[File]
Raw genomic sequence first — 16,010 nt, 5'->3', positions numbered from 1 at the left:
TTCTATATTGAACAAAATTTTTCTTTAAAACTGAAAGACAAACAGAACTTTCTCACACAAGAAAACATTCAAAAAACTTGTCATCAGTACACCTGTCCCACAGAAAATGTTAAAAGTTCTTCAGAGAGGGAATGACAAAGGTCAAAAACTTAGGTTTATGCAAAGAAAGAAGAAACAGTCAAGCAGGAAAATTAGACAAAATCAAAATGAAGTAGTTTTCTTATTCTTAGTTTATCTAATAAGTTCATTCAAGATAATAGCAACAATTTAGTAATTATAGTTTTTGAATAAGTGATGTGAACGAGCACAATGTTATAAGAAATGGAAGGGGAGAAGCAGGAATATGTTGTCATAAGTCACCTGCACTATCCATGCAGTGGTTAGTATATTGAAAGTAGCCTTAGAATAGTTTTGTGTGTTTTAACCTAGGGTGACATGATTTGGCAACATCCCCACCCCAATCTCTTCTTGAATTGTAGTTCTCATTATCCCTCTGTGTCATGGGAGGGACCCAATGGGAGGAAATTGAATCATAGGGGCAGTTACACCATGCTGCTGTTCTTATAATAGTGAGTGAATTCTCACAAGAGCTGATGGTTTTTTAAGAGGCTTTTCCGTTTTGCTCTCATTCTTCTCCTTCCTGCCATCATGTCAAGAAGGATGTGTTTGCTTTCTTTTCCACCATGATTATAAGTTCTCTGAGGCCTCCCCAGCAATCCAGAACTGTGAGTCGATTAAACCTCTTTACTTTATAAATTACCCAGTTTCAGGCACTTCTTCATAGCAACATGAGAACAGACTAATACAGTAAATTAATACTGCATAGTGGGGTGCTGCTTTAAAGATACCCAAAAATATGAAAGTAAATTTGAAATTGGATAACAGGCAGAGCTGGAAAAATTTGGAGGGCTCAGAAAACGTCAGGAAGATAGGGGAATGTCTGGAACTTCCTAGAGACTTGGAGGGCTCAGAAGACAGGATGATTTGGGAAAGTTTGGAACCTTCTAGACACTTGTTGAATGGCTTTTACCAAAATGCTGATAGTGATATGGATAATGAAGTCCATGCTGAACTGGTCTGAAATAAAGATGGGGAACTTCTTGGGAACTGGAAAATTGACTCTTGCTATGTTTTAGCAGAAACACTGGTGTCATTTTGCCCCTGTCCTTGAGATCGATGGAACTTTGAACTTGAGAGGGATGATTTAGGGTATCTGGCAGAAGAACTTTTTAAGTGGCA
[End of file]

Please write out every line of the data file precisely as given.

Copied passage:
Raw genomic sequence first — 16,010 nt, 5'->3', positions numbered from 1 at the left:
TTCTATATTGAACAAAATTTTTCTTTAAAACTGAAAGACAAACAGAACTTTCTCACACAAGAAAACATTCAAAAAACTTGTCATCAGTACACCTGTCCCACAGAAAATGTTAAAAGTTCTTCAGAGAGGGAATGACAAAGGTCAAAAACTTAGGTTTATGCAAAGAAAGAAGAAACAGTCAAGCAGGAAAATTAGACAAAATCAAAATGAAGTAGTTTTCTTATTCTTAGTTTATCTAATAAGTTCATTCAAGATAATAGCAACAATTTAGTAATTATAGTTTTTGAATAAGTGATGTGAACGAGCACAATGTTATAAGAAATGGAAGGGGAGAAGCAGGAATATGTTGTCATAAGTCACCTGCACTATCCATGCAGTGGTTAGTATATTGAAAGTAGCCTTAGAATAGTTTTGTGTGTTTTAACCTAGGGTGACATGATTTGGCAACATCCCCACCCCAATCTCTTCTTGAATTGTAGTTCTCATTATCCCTCTGTGTCATGGGAGGGACCCAATGGGAGGAAATTGAATCATAGGGGCAGTTACACCATGCTGCTGTTCTTATAATAGTGAGTGAATTCTCACAAGAGCTGATGGTTTTTTAAGAGGCTTTTCCGTTTTGCTCTCATTCTTCTCCTTCCTGCCATCATGTCAAGAAGGATGTGTTTGCTTTCTTTTCCACCATGATTATAAGTTCTCTGAGGCCTCCCCAGCAATCCAGAACTGTGAGTCGATTAAACCTCTTTACTTTATAAATTACCCAGTTTCAGGCACTTCTTCATAGCAACATGAGAACAGACTAATACAGTAAATTAATACTGCATAGTGGGGTGCTGCTTTAAAGATACCCAAAAATATGAAAGTAAATTTGAAATTGGATAACAGGCAGAGCTGGAAAAATTTGGAGGGCTCAGAAAACGTCAGGAAGATAGGGGAATGTCTGGAACTTCCTAGAGACTTGGAGGGCTCAGAAGACAGGATGATTTGGGAAAGTTTGGAACCTTCTAGACACTTGTTGAATGGCTTTTACCAAAATGCTGATAGTGATATGGATAATGAAGTCCATGCTGAACTGGTCTGAAATAAAGATGGGGAACTTCTTGGGAACTGGAAAATTGACTCTTGCTATGTTTTAGCAGAAACACTGGTGTCATTTTGCCCCTGTCCTTGAGATCGATGGAACTTTGAACTTGAGAGGGATGATTTAGGGTATCTGGCAGAAGAACTTTTTAAGTGGCA